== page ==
Fly Ash as a Potential Waste Liner

by Tuncer B. Edil, Univ of Wisconsin, Madison, WI, USA,
Paul M. Berthouex, Univ of Wisconsin, Madison, WI, USA,
Kevin D. Vesperman, Univ of Wisconsin, Madison, WI, USA,

Document Type: Proceeding Paper

Part of: Geotechnical Practice for Waste Disposal '87


Earthen liners have been widely used to contain toxic and hazardous materials in ponds and landfills. There is close scrutiny over the durability of liners in contact with various wastes and a need for cost-effective alternatives with superior qualities. Fly ash and fly-ash stabilized soils present a significant potential as a resistant and cost-effective waste liner material. A series of tests was performed on fly ash and fly ash/sand mixtures to evaluate both the physical characteristics pertinent to containment of waste liquids and the chemical interactions with such liquids. Permeability, volume change, and mechanical properties were studied as a function of environmental exposure factors such as freeze/thaw cycles and wet/dry cycles. The influence of construction factors such as water content, compactive effort, and time between mixing water and compacting on density and permeability was considered. Permeability tests using inorganic salt solutions of various composition and pH also were made. A summary of the findings of this investigation is presented. The laboratory experiments indicate that pozzolanic fly ash has many properties that are attractive in a liner construction material.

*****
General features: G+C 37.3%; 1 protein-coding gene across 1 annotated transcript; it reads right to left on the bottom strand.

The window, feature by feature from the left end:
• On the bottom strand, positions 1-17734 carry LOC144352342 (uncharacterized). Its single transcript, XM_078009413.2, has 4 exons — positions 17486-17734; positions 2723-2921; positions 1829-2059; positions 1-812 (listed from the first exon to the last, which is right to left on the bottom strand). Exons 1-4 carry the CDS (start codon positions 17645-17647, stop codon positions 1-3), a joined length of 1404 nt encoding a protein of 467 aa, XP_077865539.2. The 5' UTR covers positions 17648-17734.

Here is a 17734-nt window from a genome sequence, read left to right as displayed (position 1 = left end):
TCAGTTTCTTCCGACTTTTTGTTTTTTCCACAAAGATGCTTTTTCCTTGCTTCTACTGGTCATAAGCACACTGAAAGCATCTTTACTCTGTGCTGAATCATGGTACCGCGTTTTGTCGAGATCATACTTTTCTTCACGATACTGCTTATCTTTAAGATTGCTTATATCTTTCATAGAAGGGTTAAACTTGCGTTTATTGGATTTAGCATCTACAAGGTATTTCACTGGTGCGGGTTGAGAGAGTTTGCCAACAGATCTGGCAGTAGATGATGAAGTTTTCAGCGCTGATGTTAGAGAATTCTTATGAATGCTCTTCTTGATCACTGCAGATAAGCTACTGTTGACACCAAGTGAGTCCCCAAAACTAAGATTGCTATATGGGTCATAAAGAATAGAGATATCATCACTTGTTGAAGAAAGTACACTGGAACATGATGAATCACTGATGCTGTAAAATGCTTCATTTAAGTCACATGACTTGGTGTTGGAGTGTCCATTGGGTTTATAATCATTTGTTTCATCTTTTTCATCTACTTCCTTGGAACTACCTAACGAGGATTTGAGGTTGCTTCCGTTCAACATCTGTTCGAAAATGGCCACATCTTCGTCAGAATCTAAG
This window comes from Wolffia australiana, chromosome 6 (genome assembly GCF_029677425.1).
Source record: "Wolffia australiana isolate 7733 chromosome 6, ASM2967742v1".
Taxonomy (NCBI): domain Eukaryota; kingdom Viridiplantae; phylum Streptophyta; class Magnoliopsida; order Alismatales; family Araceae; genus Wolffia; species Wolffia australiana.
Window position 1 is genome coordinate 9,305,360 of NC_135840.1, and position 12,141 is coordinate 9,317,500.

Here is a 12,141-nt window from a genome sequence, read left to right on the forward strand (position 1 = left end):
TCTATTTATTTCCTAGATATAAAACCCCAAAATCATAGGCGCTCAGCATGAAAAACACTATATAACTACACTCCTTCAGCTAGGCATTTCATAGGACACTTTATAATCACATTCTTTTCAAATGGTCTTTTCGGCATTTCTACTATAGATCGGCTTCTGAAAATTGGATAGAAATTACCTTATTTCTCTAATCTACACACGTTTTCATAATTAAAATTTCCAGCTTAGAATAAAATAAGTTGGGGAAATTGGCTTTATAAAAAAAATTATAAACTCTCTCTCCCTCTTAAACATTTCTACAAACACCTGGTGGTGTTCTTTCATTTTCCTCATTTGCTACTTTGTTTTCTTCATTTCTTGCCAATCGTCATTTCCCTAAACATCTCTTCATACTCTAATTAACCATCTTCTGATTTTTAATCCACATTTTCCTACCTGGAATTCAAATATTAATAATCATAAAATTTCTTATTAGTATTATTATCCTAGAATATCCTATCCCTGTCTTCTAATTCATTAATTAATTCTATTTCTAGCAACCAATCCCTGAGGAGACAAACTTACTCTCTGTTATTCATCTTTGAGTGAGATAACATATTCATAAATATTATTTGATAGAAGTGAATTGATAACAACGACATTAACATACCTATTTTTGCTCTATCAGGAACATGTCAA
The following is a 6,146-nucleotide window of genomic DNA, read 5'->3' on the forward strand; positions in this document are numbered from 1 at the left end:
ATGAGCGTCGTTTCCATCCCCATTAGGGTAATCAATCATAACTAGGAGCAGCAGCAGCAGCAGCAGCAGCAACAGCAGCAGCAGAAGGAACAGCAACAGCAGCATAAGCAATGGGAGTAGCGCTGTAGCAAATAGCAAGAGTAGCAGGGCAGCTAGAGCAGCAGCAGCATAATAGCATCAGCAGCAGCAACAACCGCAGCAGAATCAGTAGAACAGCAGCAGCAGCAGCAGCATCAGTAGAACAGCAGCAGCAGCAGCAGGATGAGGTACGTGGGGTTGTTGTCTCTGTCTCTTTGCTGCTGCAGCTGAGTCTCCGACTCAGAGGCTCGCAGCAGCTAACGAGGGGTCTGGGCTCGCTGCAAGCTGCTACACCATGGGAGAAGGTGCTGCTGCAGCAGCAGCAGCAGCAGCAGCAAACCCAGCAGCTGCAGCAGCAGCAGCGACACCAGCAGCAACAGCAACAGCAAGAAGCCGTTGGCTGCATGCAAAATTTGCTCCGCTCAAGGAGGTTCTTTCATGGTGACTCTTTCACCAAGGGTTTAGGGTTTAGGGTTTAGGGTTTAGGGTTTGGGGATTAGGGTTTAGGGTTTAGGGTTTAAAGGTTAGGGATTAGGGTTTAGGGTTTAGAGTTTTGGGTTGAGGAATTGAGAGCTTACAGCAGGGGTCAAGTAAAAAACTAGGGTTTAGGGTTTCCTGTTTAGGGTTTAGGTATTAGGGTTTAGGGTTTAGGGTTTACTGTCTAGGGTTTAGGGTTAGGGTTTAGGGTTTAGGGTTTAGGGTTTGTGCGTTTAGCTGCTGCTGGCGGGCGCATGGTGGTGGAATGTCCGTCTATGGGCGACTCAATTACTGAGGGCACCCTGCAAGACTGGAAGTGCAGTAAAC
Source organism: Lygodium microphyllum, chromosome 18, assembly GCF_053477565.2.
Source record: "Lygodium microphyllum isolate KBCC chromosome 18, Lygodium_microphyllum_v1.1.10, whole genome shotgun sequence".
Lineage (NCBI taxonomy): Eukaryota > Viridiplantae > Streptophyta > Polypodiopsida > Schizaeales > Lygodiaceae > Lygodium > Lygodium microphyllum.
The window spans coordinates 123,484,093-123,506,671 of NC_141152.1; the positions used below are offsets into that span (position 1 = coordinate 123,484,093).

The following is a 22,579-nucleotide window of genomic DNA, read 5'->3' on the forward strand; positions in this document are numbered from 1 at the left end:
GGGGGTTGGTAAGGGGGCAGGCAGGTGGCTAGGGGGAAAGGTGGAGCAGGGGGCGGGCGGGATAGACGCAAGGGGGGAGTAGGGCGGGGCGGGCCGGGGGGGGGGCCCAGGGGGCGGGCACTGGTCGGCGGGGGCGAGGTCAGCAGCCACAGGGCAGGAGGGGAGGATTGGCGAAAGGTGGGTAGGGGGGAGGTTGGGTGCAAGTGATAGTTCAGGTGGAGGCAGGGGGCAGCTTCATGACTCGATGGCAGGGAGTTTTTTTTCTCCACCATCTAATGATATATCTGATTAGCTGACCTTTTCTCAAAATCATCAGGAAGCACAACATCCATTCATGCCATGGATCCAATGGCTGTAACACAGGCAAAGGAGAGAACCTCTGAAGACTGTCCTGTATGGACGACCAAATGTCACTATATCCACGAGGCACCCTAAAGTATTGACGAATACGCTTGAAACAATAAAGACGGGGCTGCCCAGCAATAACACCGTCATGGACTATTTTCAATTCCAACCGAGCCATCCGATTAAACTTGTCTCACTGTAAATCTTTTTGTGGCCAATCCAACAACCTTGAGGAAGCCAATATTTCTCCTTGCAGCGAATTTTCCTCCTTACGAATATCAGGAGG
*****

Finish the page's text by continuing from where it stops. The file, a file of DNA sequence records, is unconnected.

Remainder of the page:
Subject Headings: Fly ash | Linings | Chemical wastes | Recycling | Permeability (soil) | Waste containment | Soil stabilization

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